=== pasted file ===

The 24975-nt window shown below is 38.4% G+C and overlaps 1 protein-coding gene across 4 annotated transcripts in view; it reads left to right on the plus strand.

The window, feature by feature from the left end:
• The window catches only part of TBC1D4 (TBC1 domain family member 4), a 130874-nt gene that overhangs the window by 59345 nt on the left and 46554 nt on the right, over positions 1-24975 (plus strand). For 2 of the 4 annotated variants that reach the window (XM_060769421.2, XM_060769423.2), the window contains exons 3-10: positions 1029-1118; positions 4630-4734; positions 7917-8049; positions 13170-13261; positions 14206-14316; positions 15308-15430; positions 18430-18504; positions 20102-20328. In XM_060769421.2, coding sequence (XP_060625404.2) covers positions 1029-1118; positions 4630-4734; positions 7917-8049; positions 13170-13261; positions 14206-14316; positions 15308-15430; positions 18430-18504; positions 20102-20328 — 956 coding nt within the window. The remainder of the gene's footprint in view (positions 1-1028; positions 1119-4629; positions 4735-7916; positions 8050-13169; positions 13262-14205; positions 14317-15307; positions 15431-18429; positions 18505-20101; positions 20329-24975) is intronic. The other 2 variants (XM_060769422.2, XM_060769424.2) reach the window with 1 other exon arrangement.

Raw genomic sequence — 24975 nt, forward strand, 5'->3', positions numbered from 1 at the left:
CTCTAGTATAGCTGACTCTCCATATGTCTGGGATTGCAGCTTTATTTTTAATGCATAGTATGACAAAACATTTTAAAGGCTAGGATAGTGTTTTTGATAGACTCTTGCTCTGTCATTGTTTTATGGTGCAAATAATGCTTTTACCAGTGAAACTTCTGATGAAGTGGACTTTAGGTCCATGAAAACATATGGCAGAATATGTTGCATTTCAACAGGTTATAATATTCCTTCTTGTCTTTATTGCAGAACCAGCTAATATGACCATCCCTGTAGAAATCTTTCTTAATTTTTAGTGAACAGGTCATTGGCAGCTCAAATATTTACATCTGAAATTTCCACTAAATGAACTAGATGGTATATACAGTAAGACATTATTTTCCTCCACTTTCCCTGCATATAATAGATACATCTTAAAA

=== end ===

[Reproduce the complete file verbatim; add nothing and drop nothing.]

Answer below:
The 24975-nt window shown below is 38.4% G+C and overlaps 1 protein-coding gene across 4 annotated transcripts in view; it reads left to right on the plus strand.

The window, feature by feature from the left end:
• The window catches only part of TBC1D4 (TBC1 domain family member 4), a 130874-nt gene that overhangs the window by 59345 nt on the left and 46554 nt on the right, over positions 1-24975 (plus strand). For 2 of the 4 annotated variants that reach the window (XM_060769421.2, XM_060769423.2), the window contains exons 3-10: positions 1029-1118; positions 4630-4734; positions 7917-8049; positions 13170-13261; positions 14206-14316; positions 15308-15430; positions 18430-18504; positions 20102-20328. In XM_060769421.2, coding sequence (XP_060625404.2) covers positions 1029-1118; positions 4630-4734; positions 7917-8049; positions 13170-13261; positions 14206-14316; positions 15308-15430; positions 18430-18504; positions 20102-20328 — 956 coding nt within the window. The remainder of the gene's footprint in view (positions 1-1028; positions 1119-4629; positions 4735-7916; positions 8050-13169; positions 13262-14205; positions 14317-15307; positions 15431-18429; positions 18505-20101; positions 20329-24975) is intronic. The other 2 variants (XM_060769422.2, XM_060769424.2) reach the window with 1 other exon arrangement.

Raw genomic sequence — 24975 nt, forward strand, 5'->3', positions numbered from 1 at the left:
CTCTAGTATAGCTGACTCTCCATATGTCTGGGATTGCAGCTTTATTTTTAATGCATAGTATGACAAAACATTTTAAAGGCTAGGATAGTGTTTTTGATAGACTCTTGCTCTGTCATTGTTTTATGGTGCAAATAATGCTTTTACCAGTGAAACTTCTGATGAAGTGGACTTTAGGTCCATGAAAACATATGGCAGAATATGTTGCATTTCAACAGGTTATAATATTCCTTCTTGTCTTTATTGCAGAACCAGCTAATATGACCATCCCTGTAGAAATCTTTCTTAATTTTTAGTGAACAGGTCATTGGCAGCTCAAATATTTACATCTGAAATTTCCACTAAATGAACTAGATGGTATATACAGTAAGACATTATTTTCCTCCACTTTCCCTGCATATAATAGATACATCTTAAAA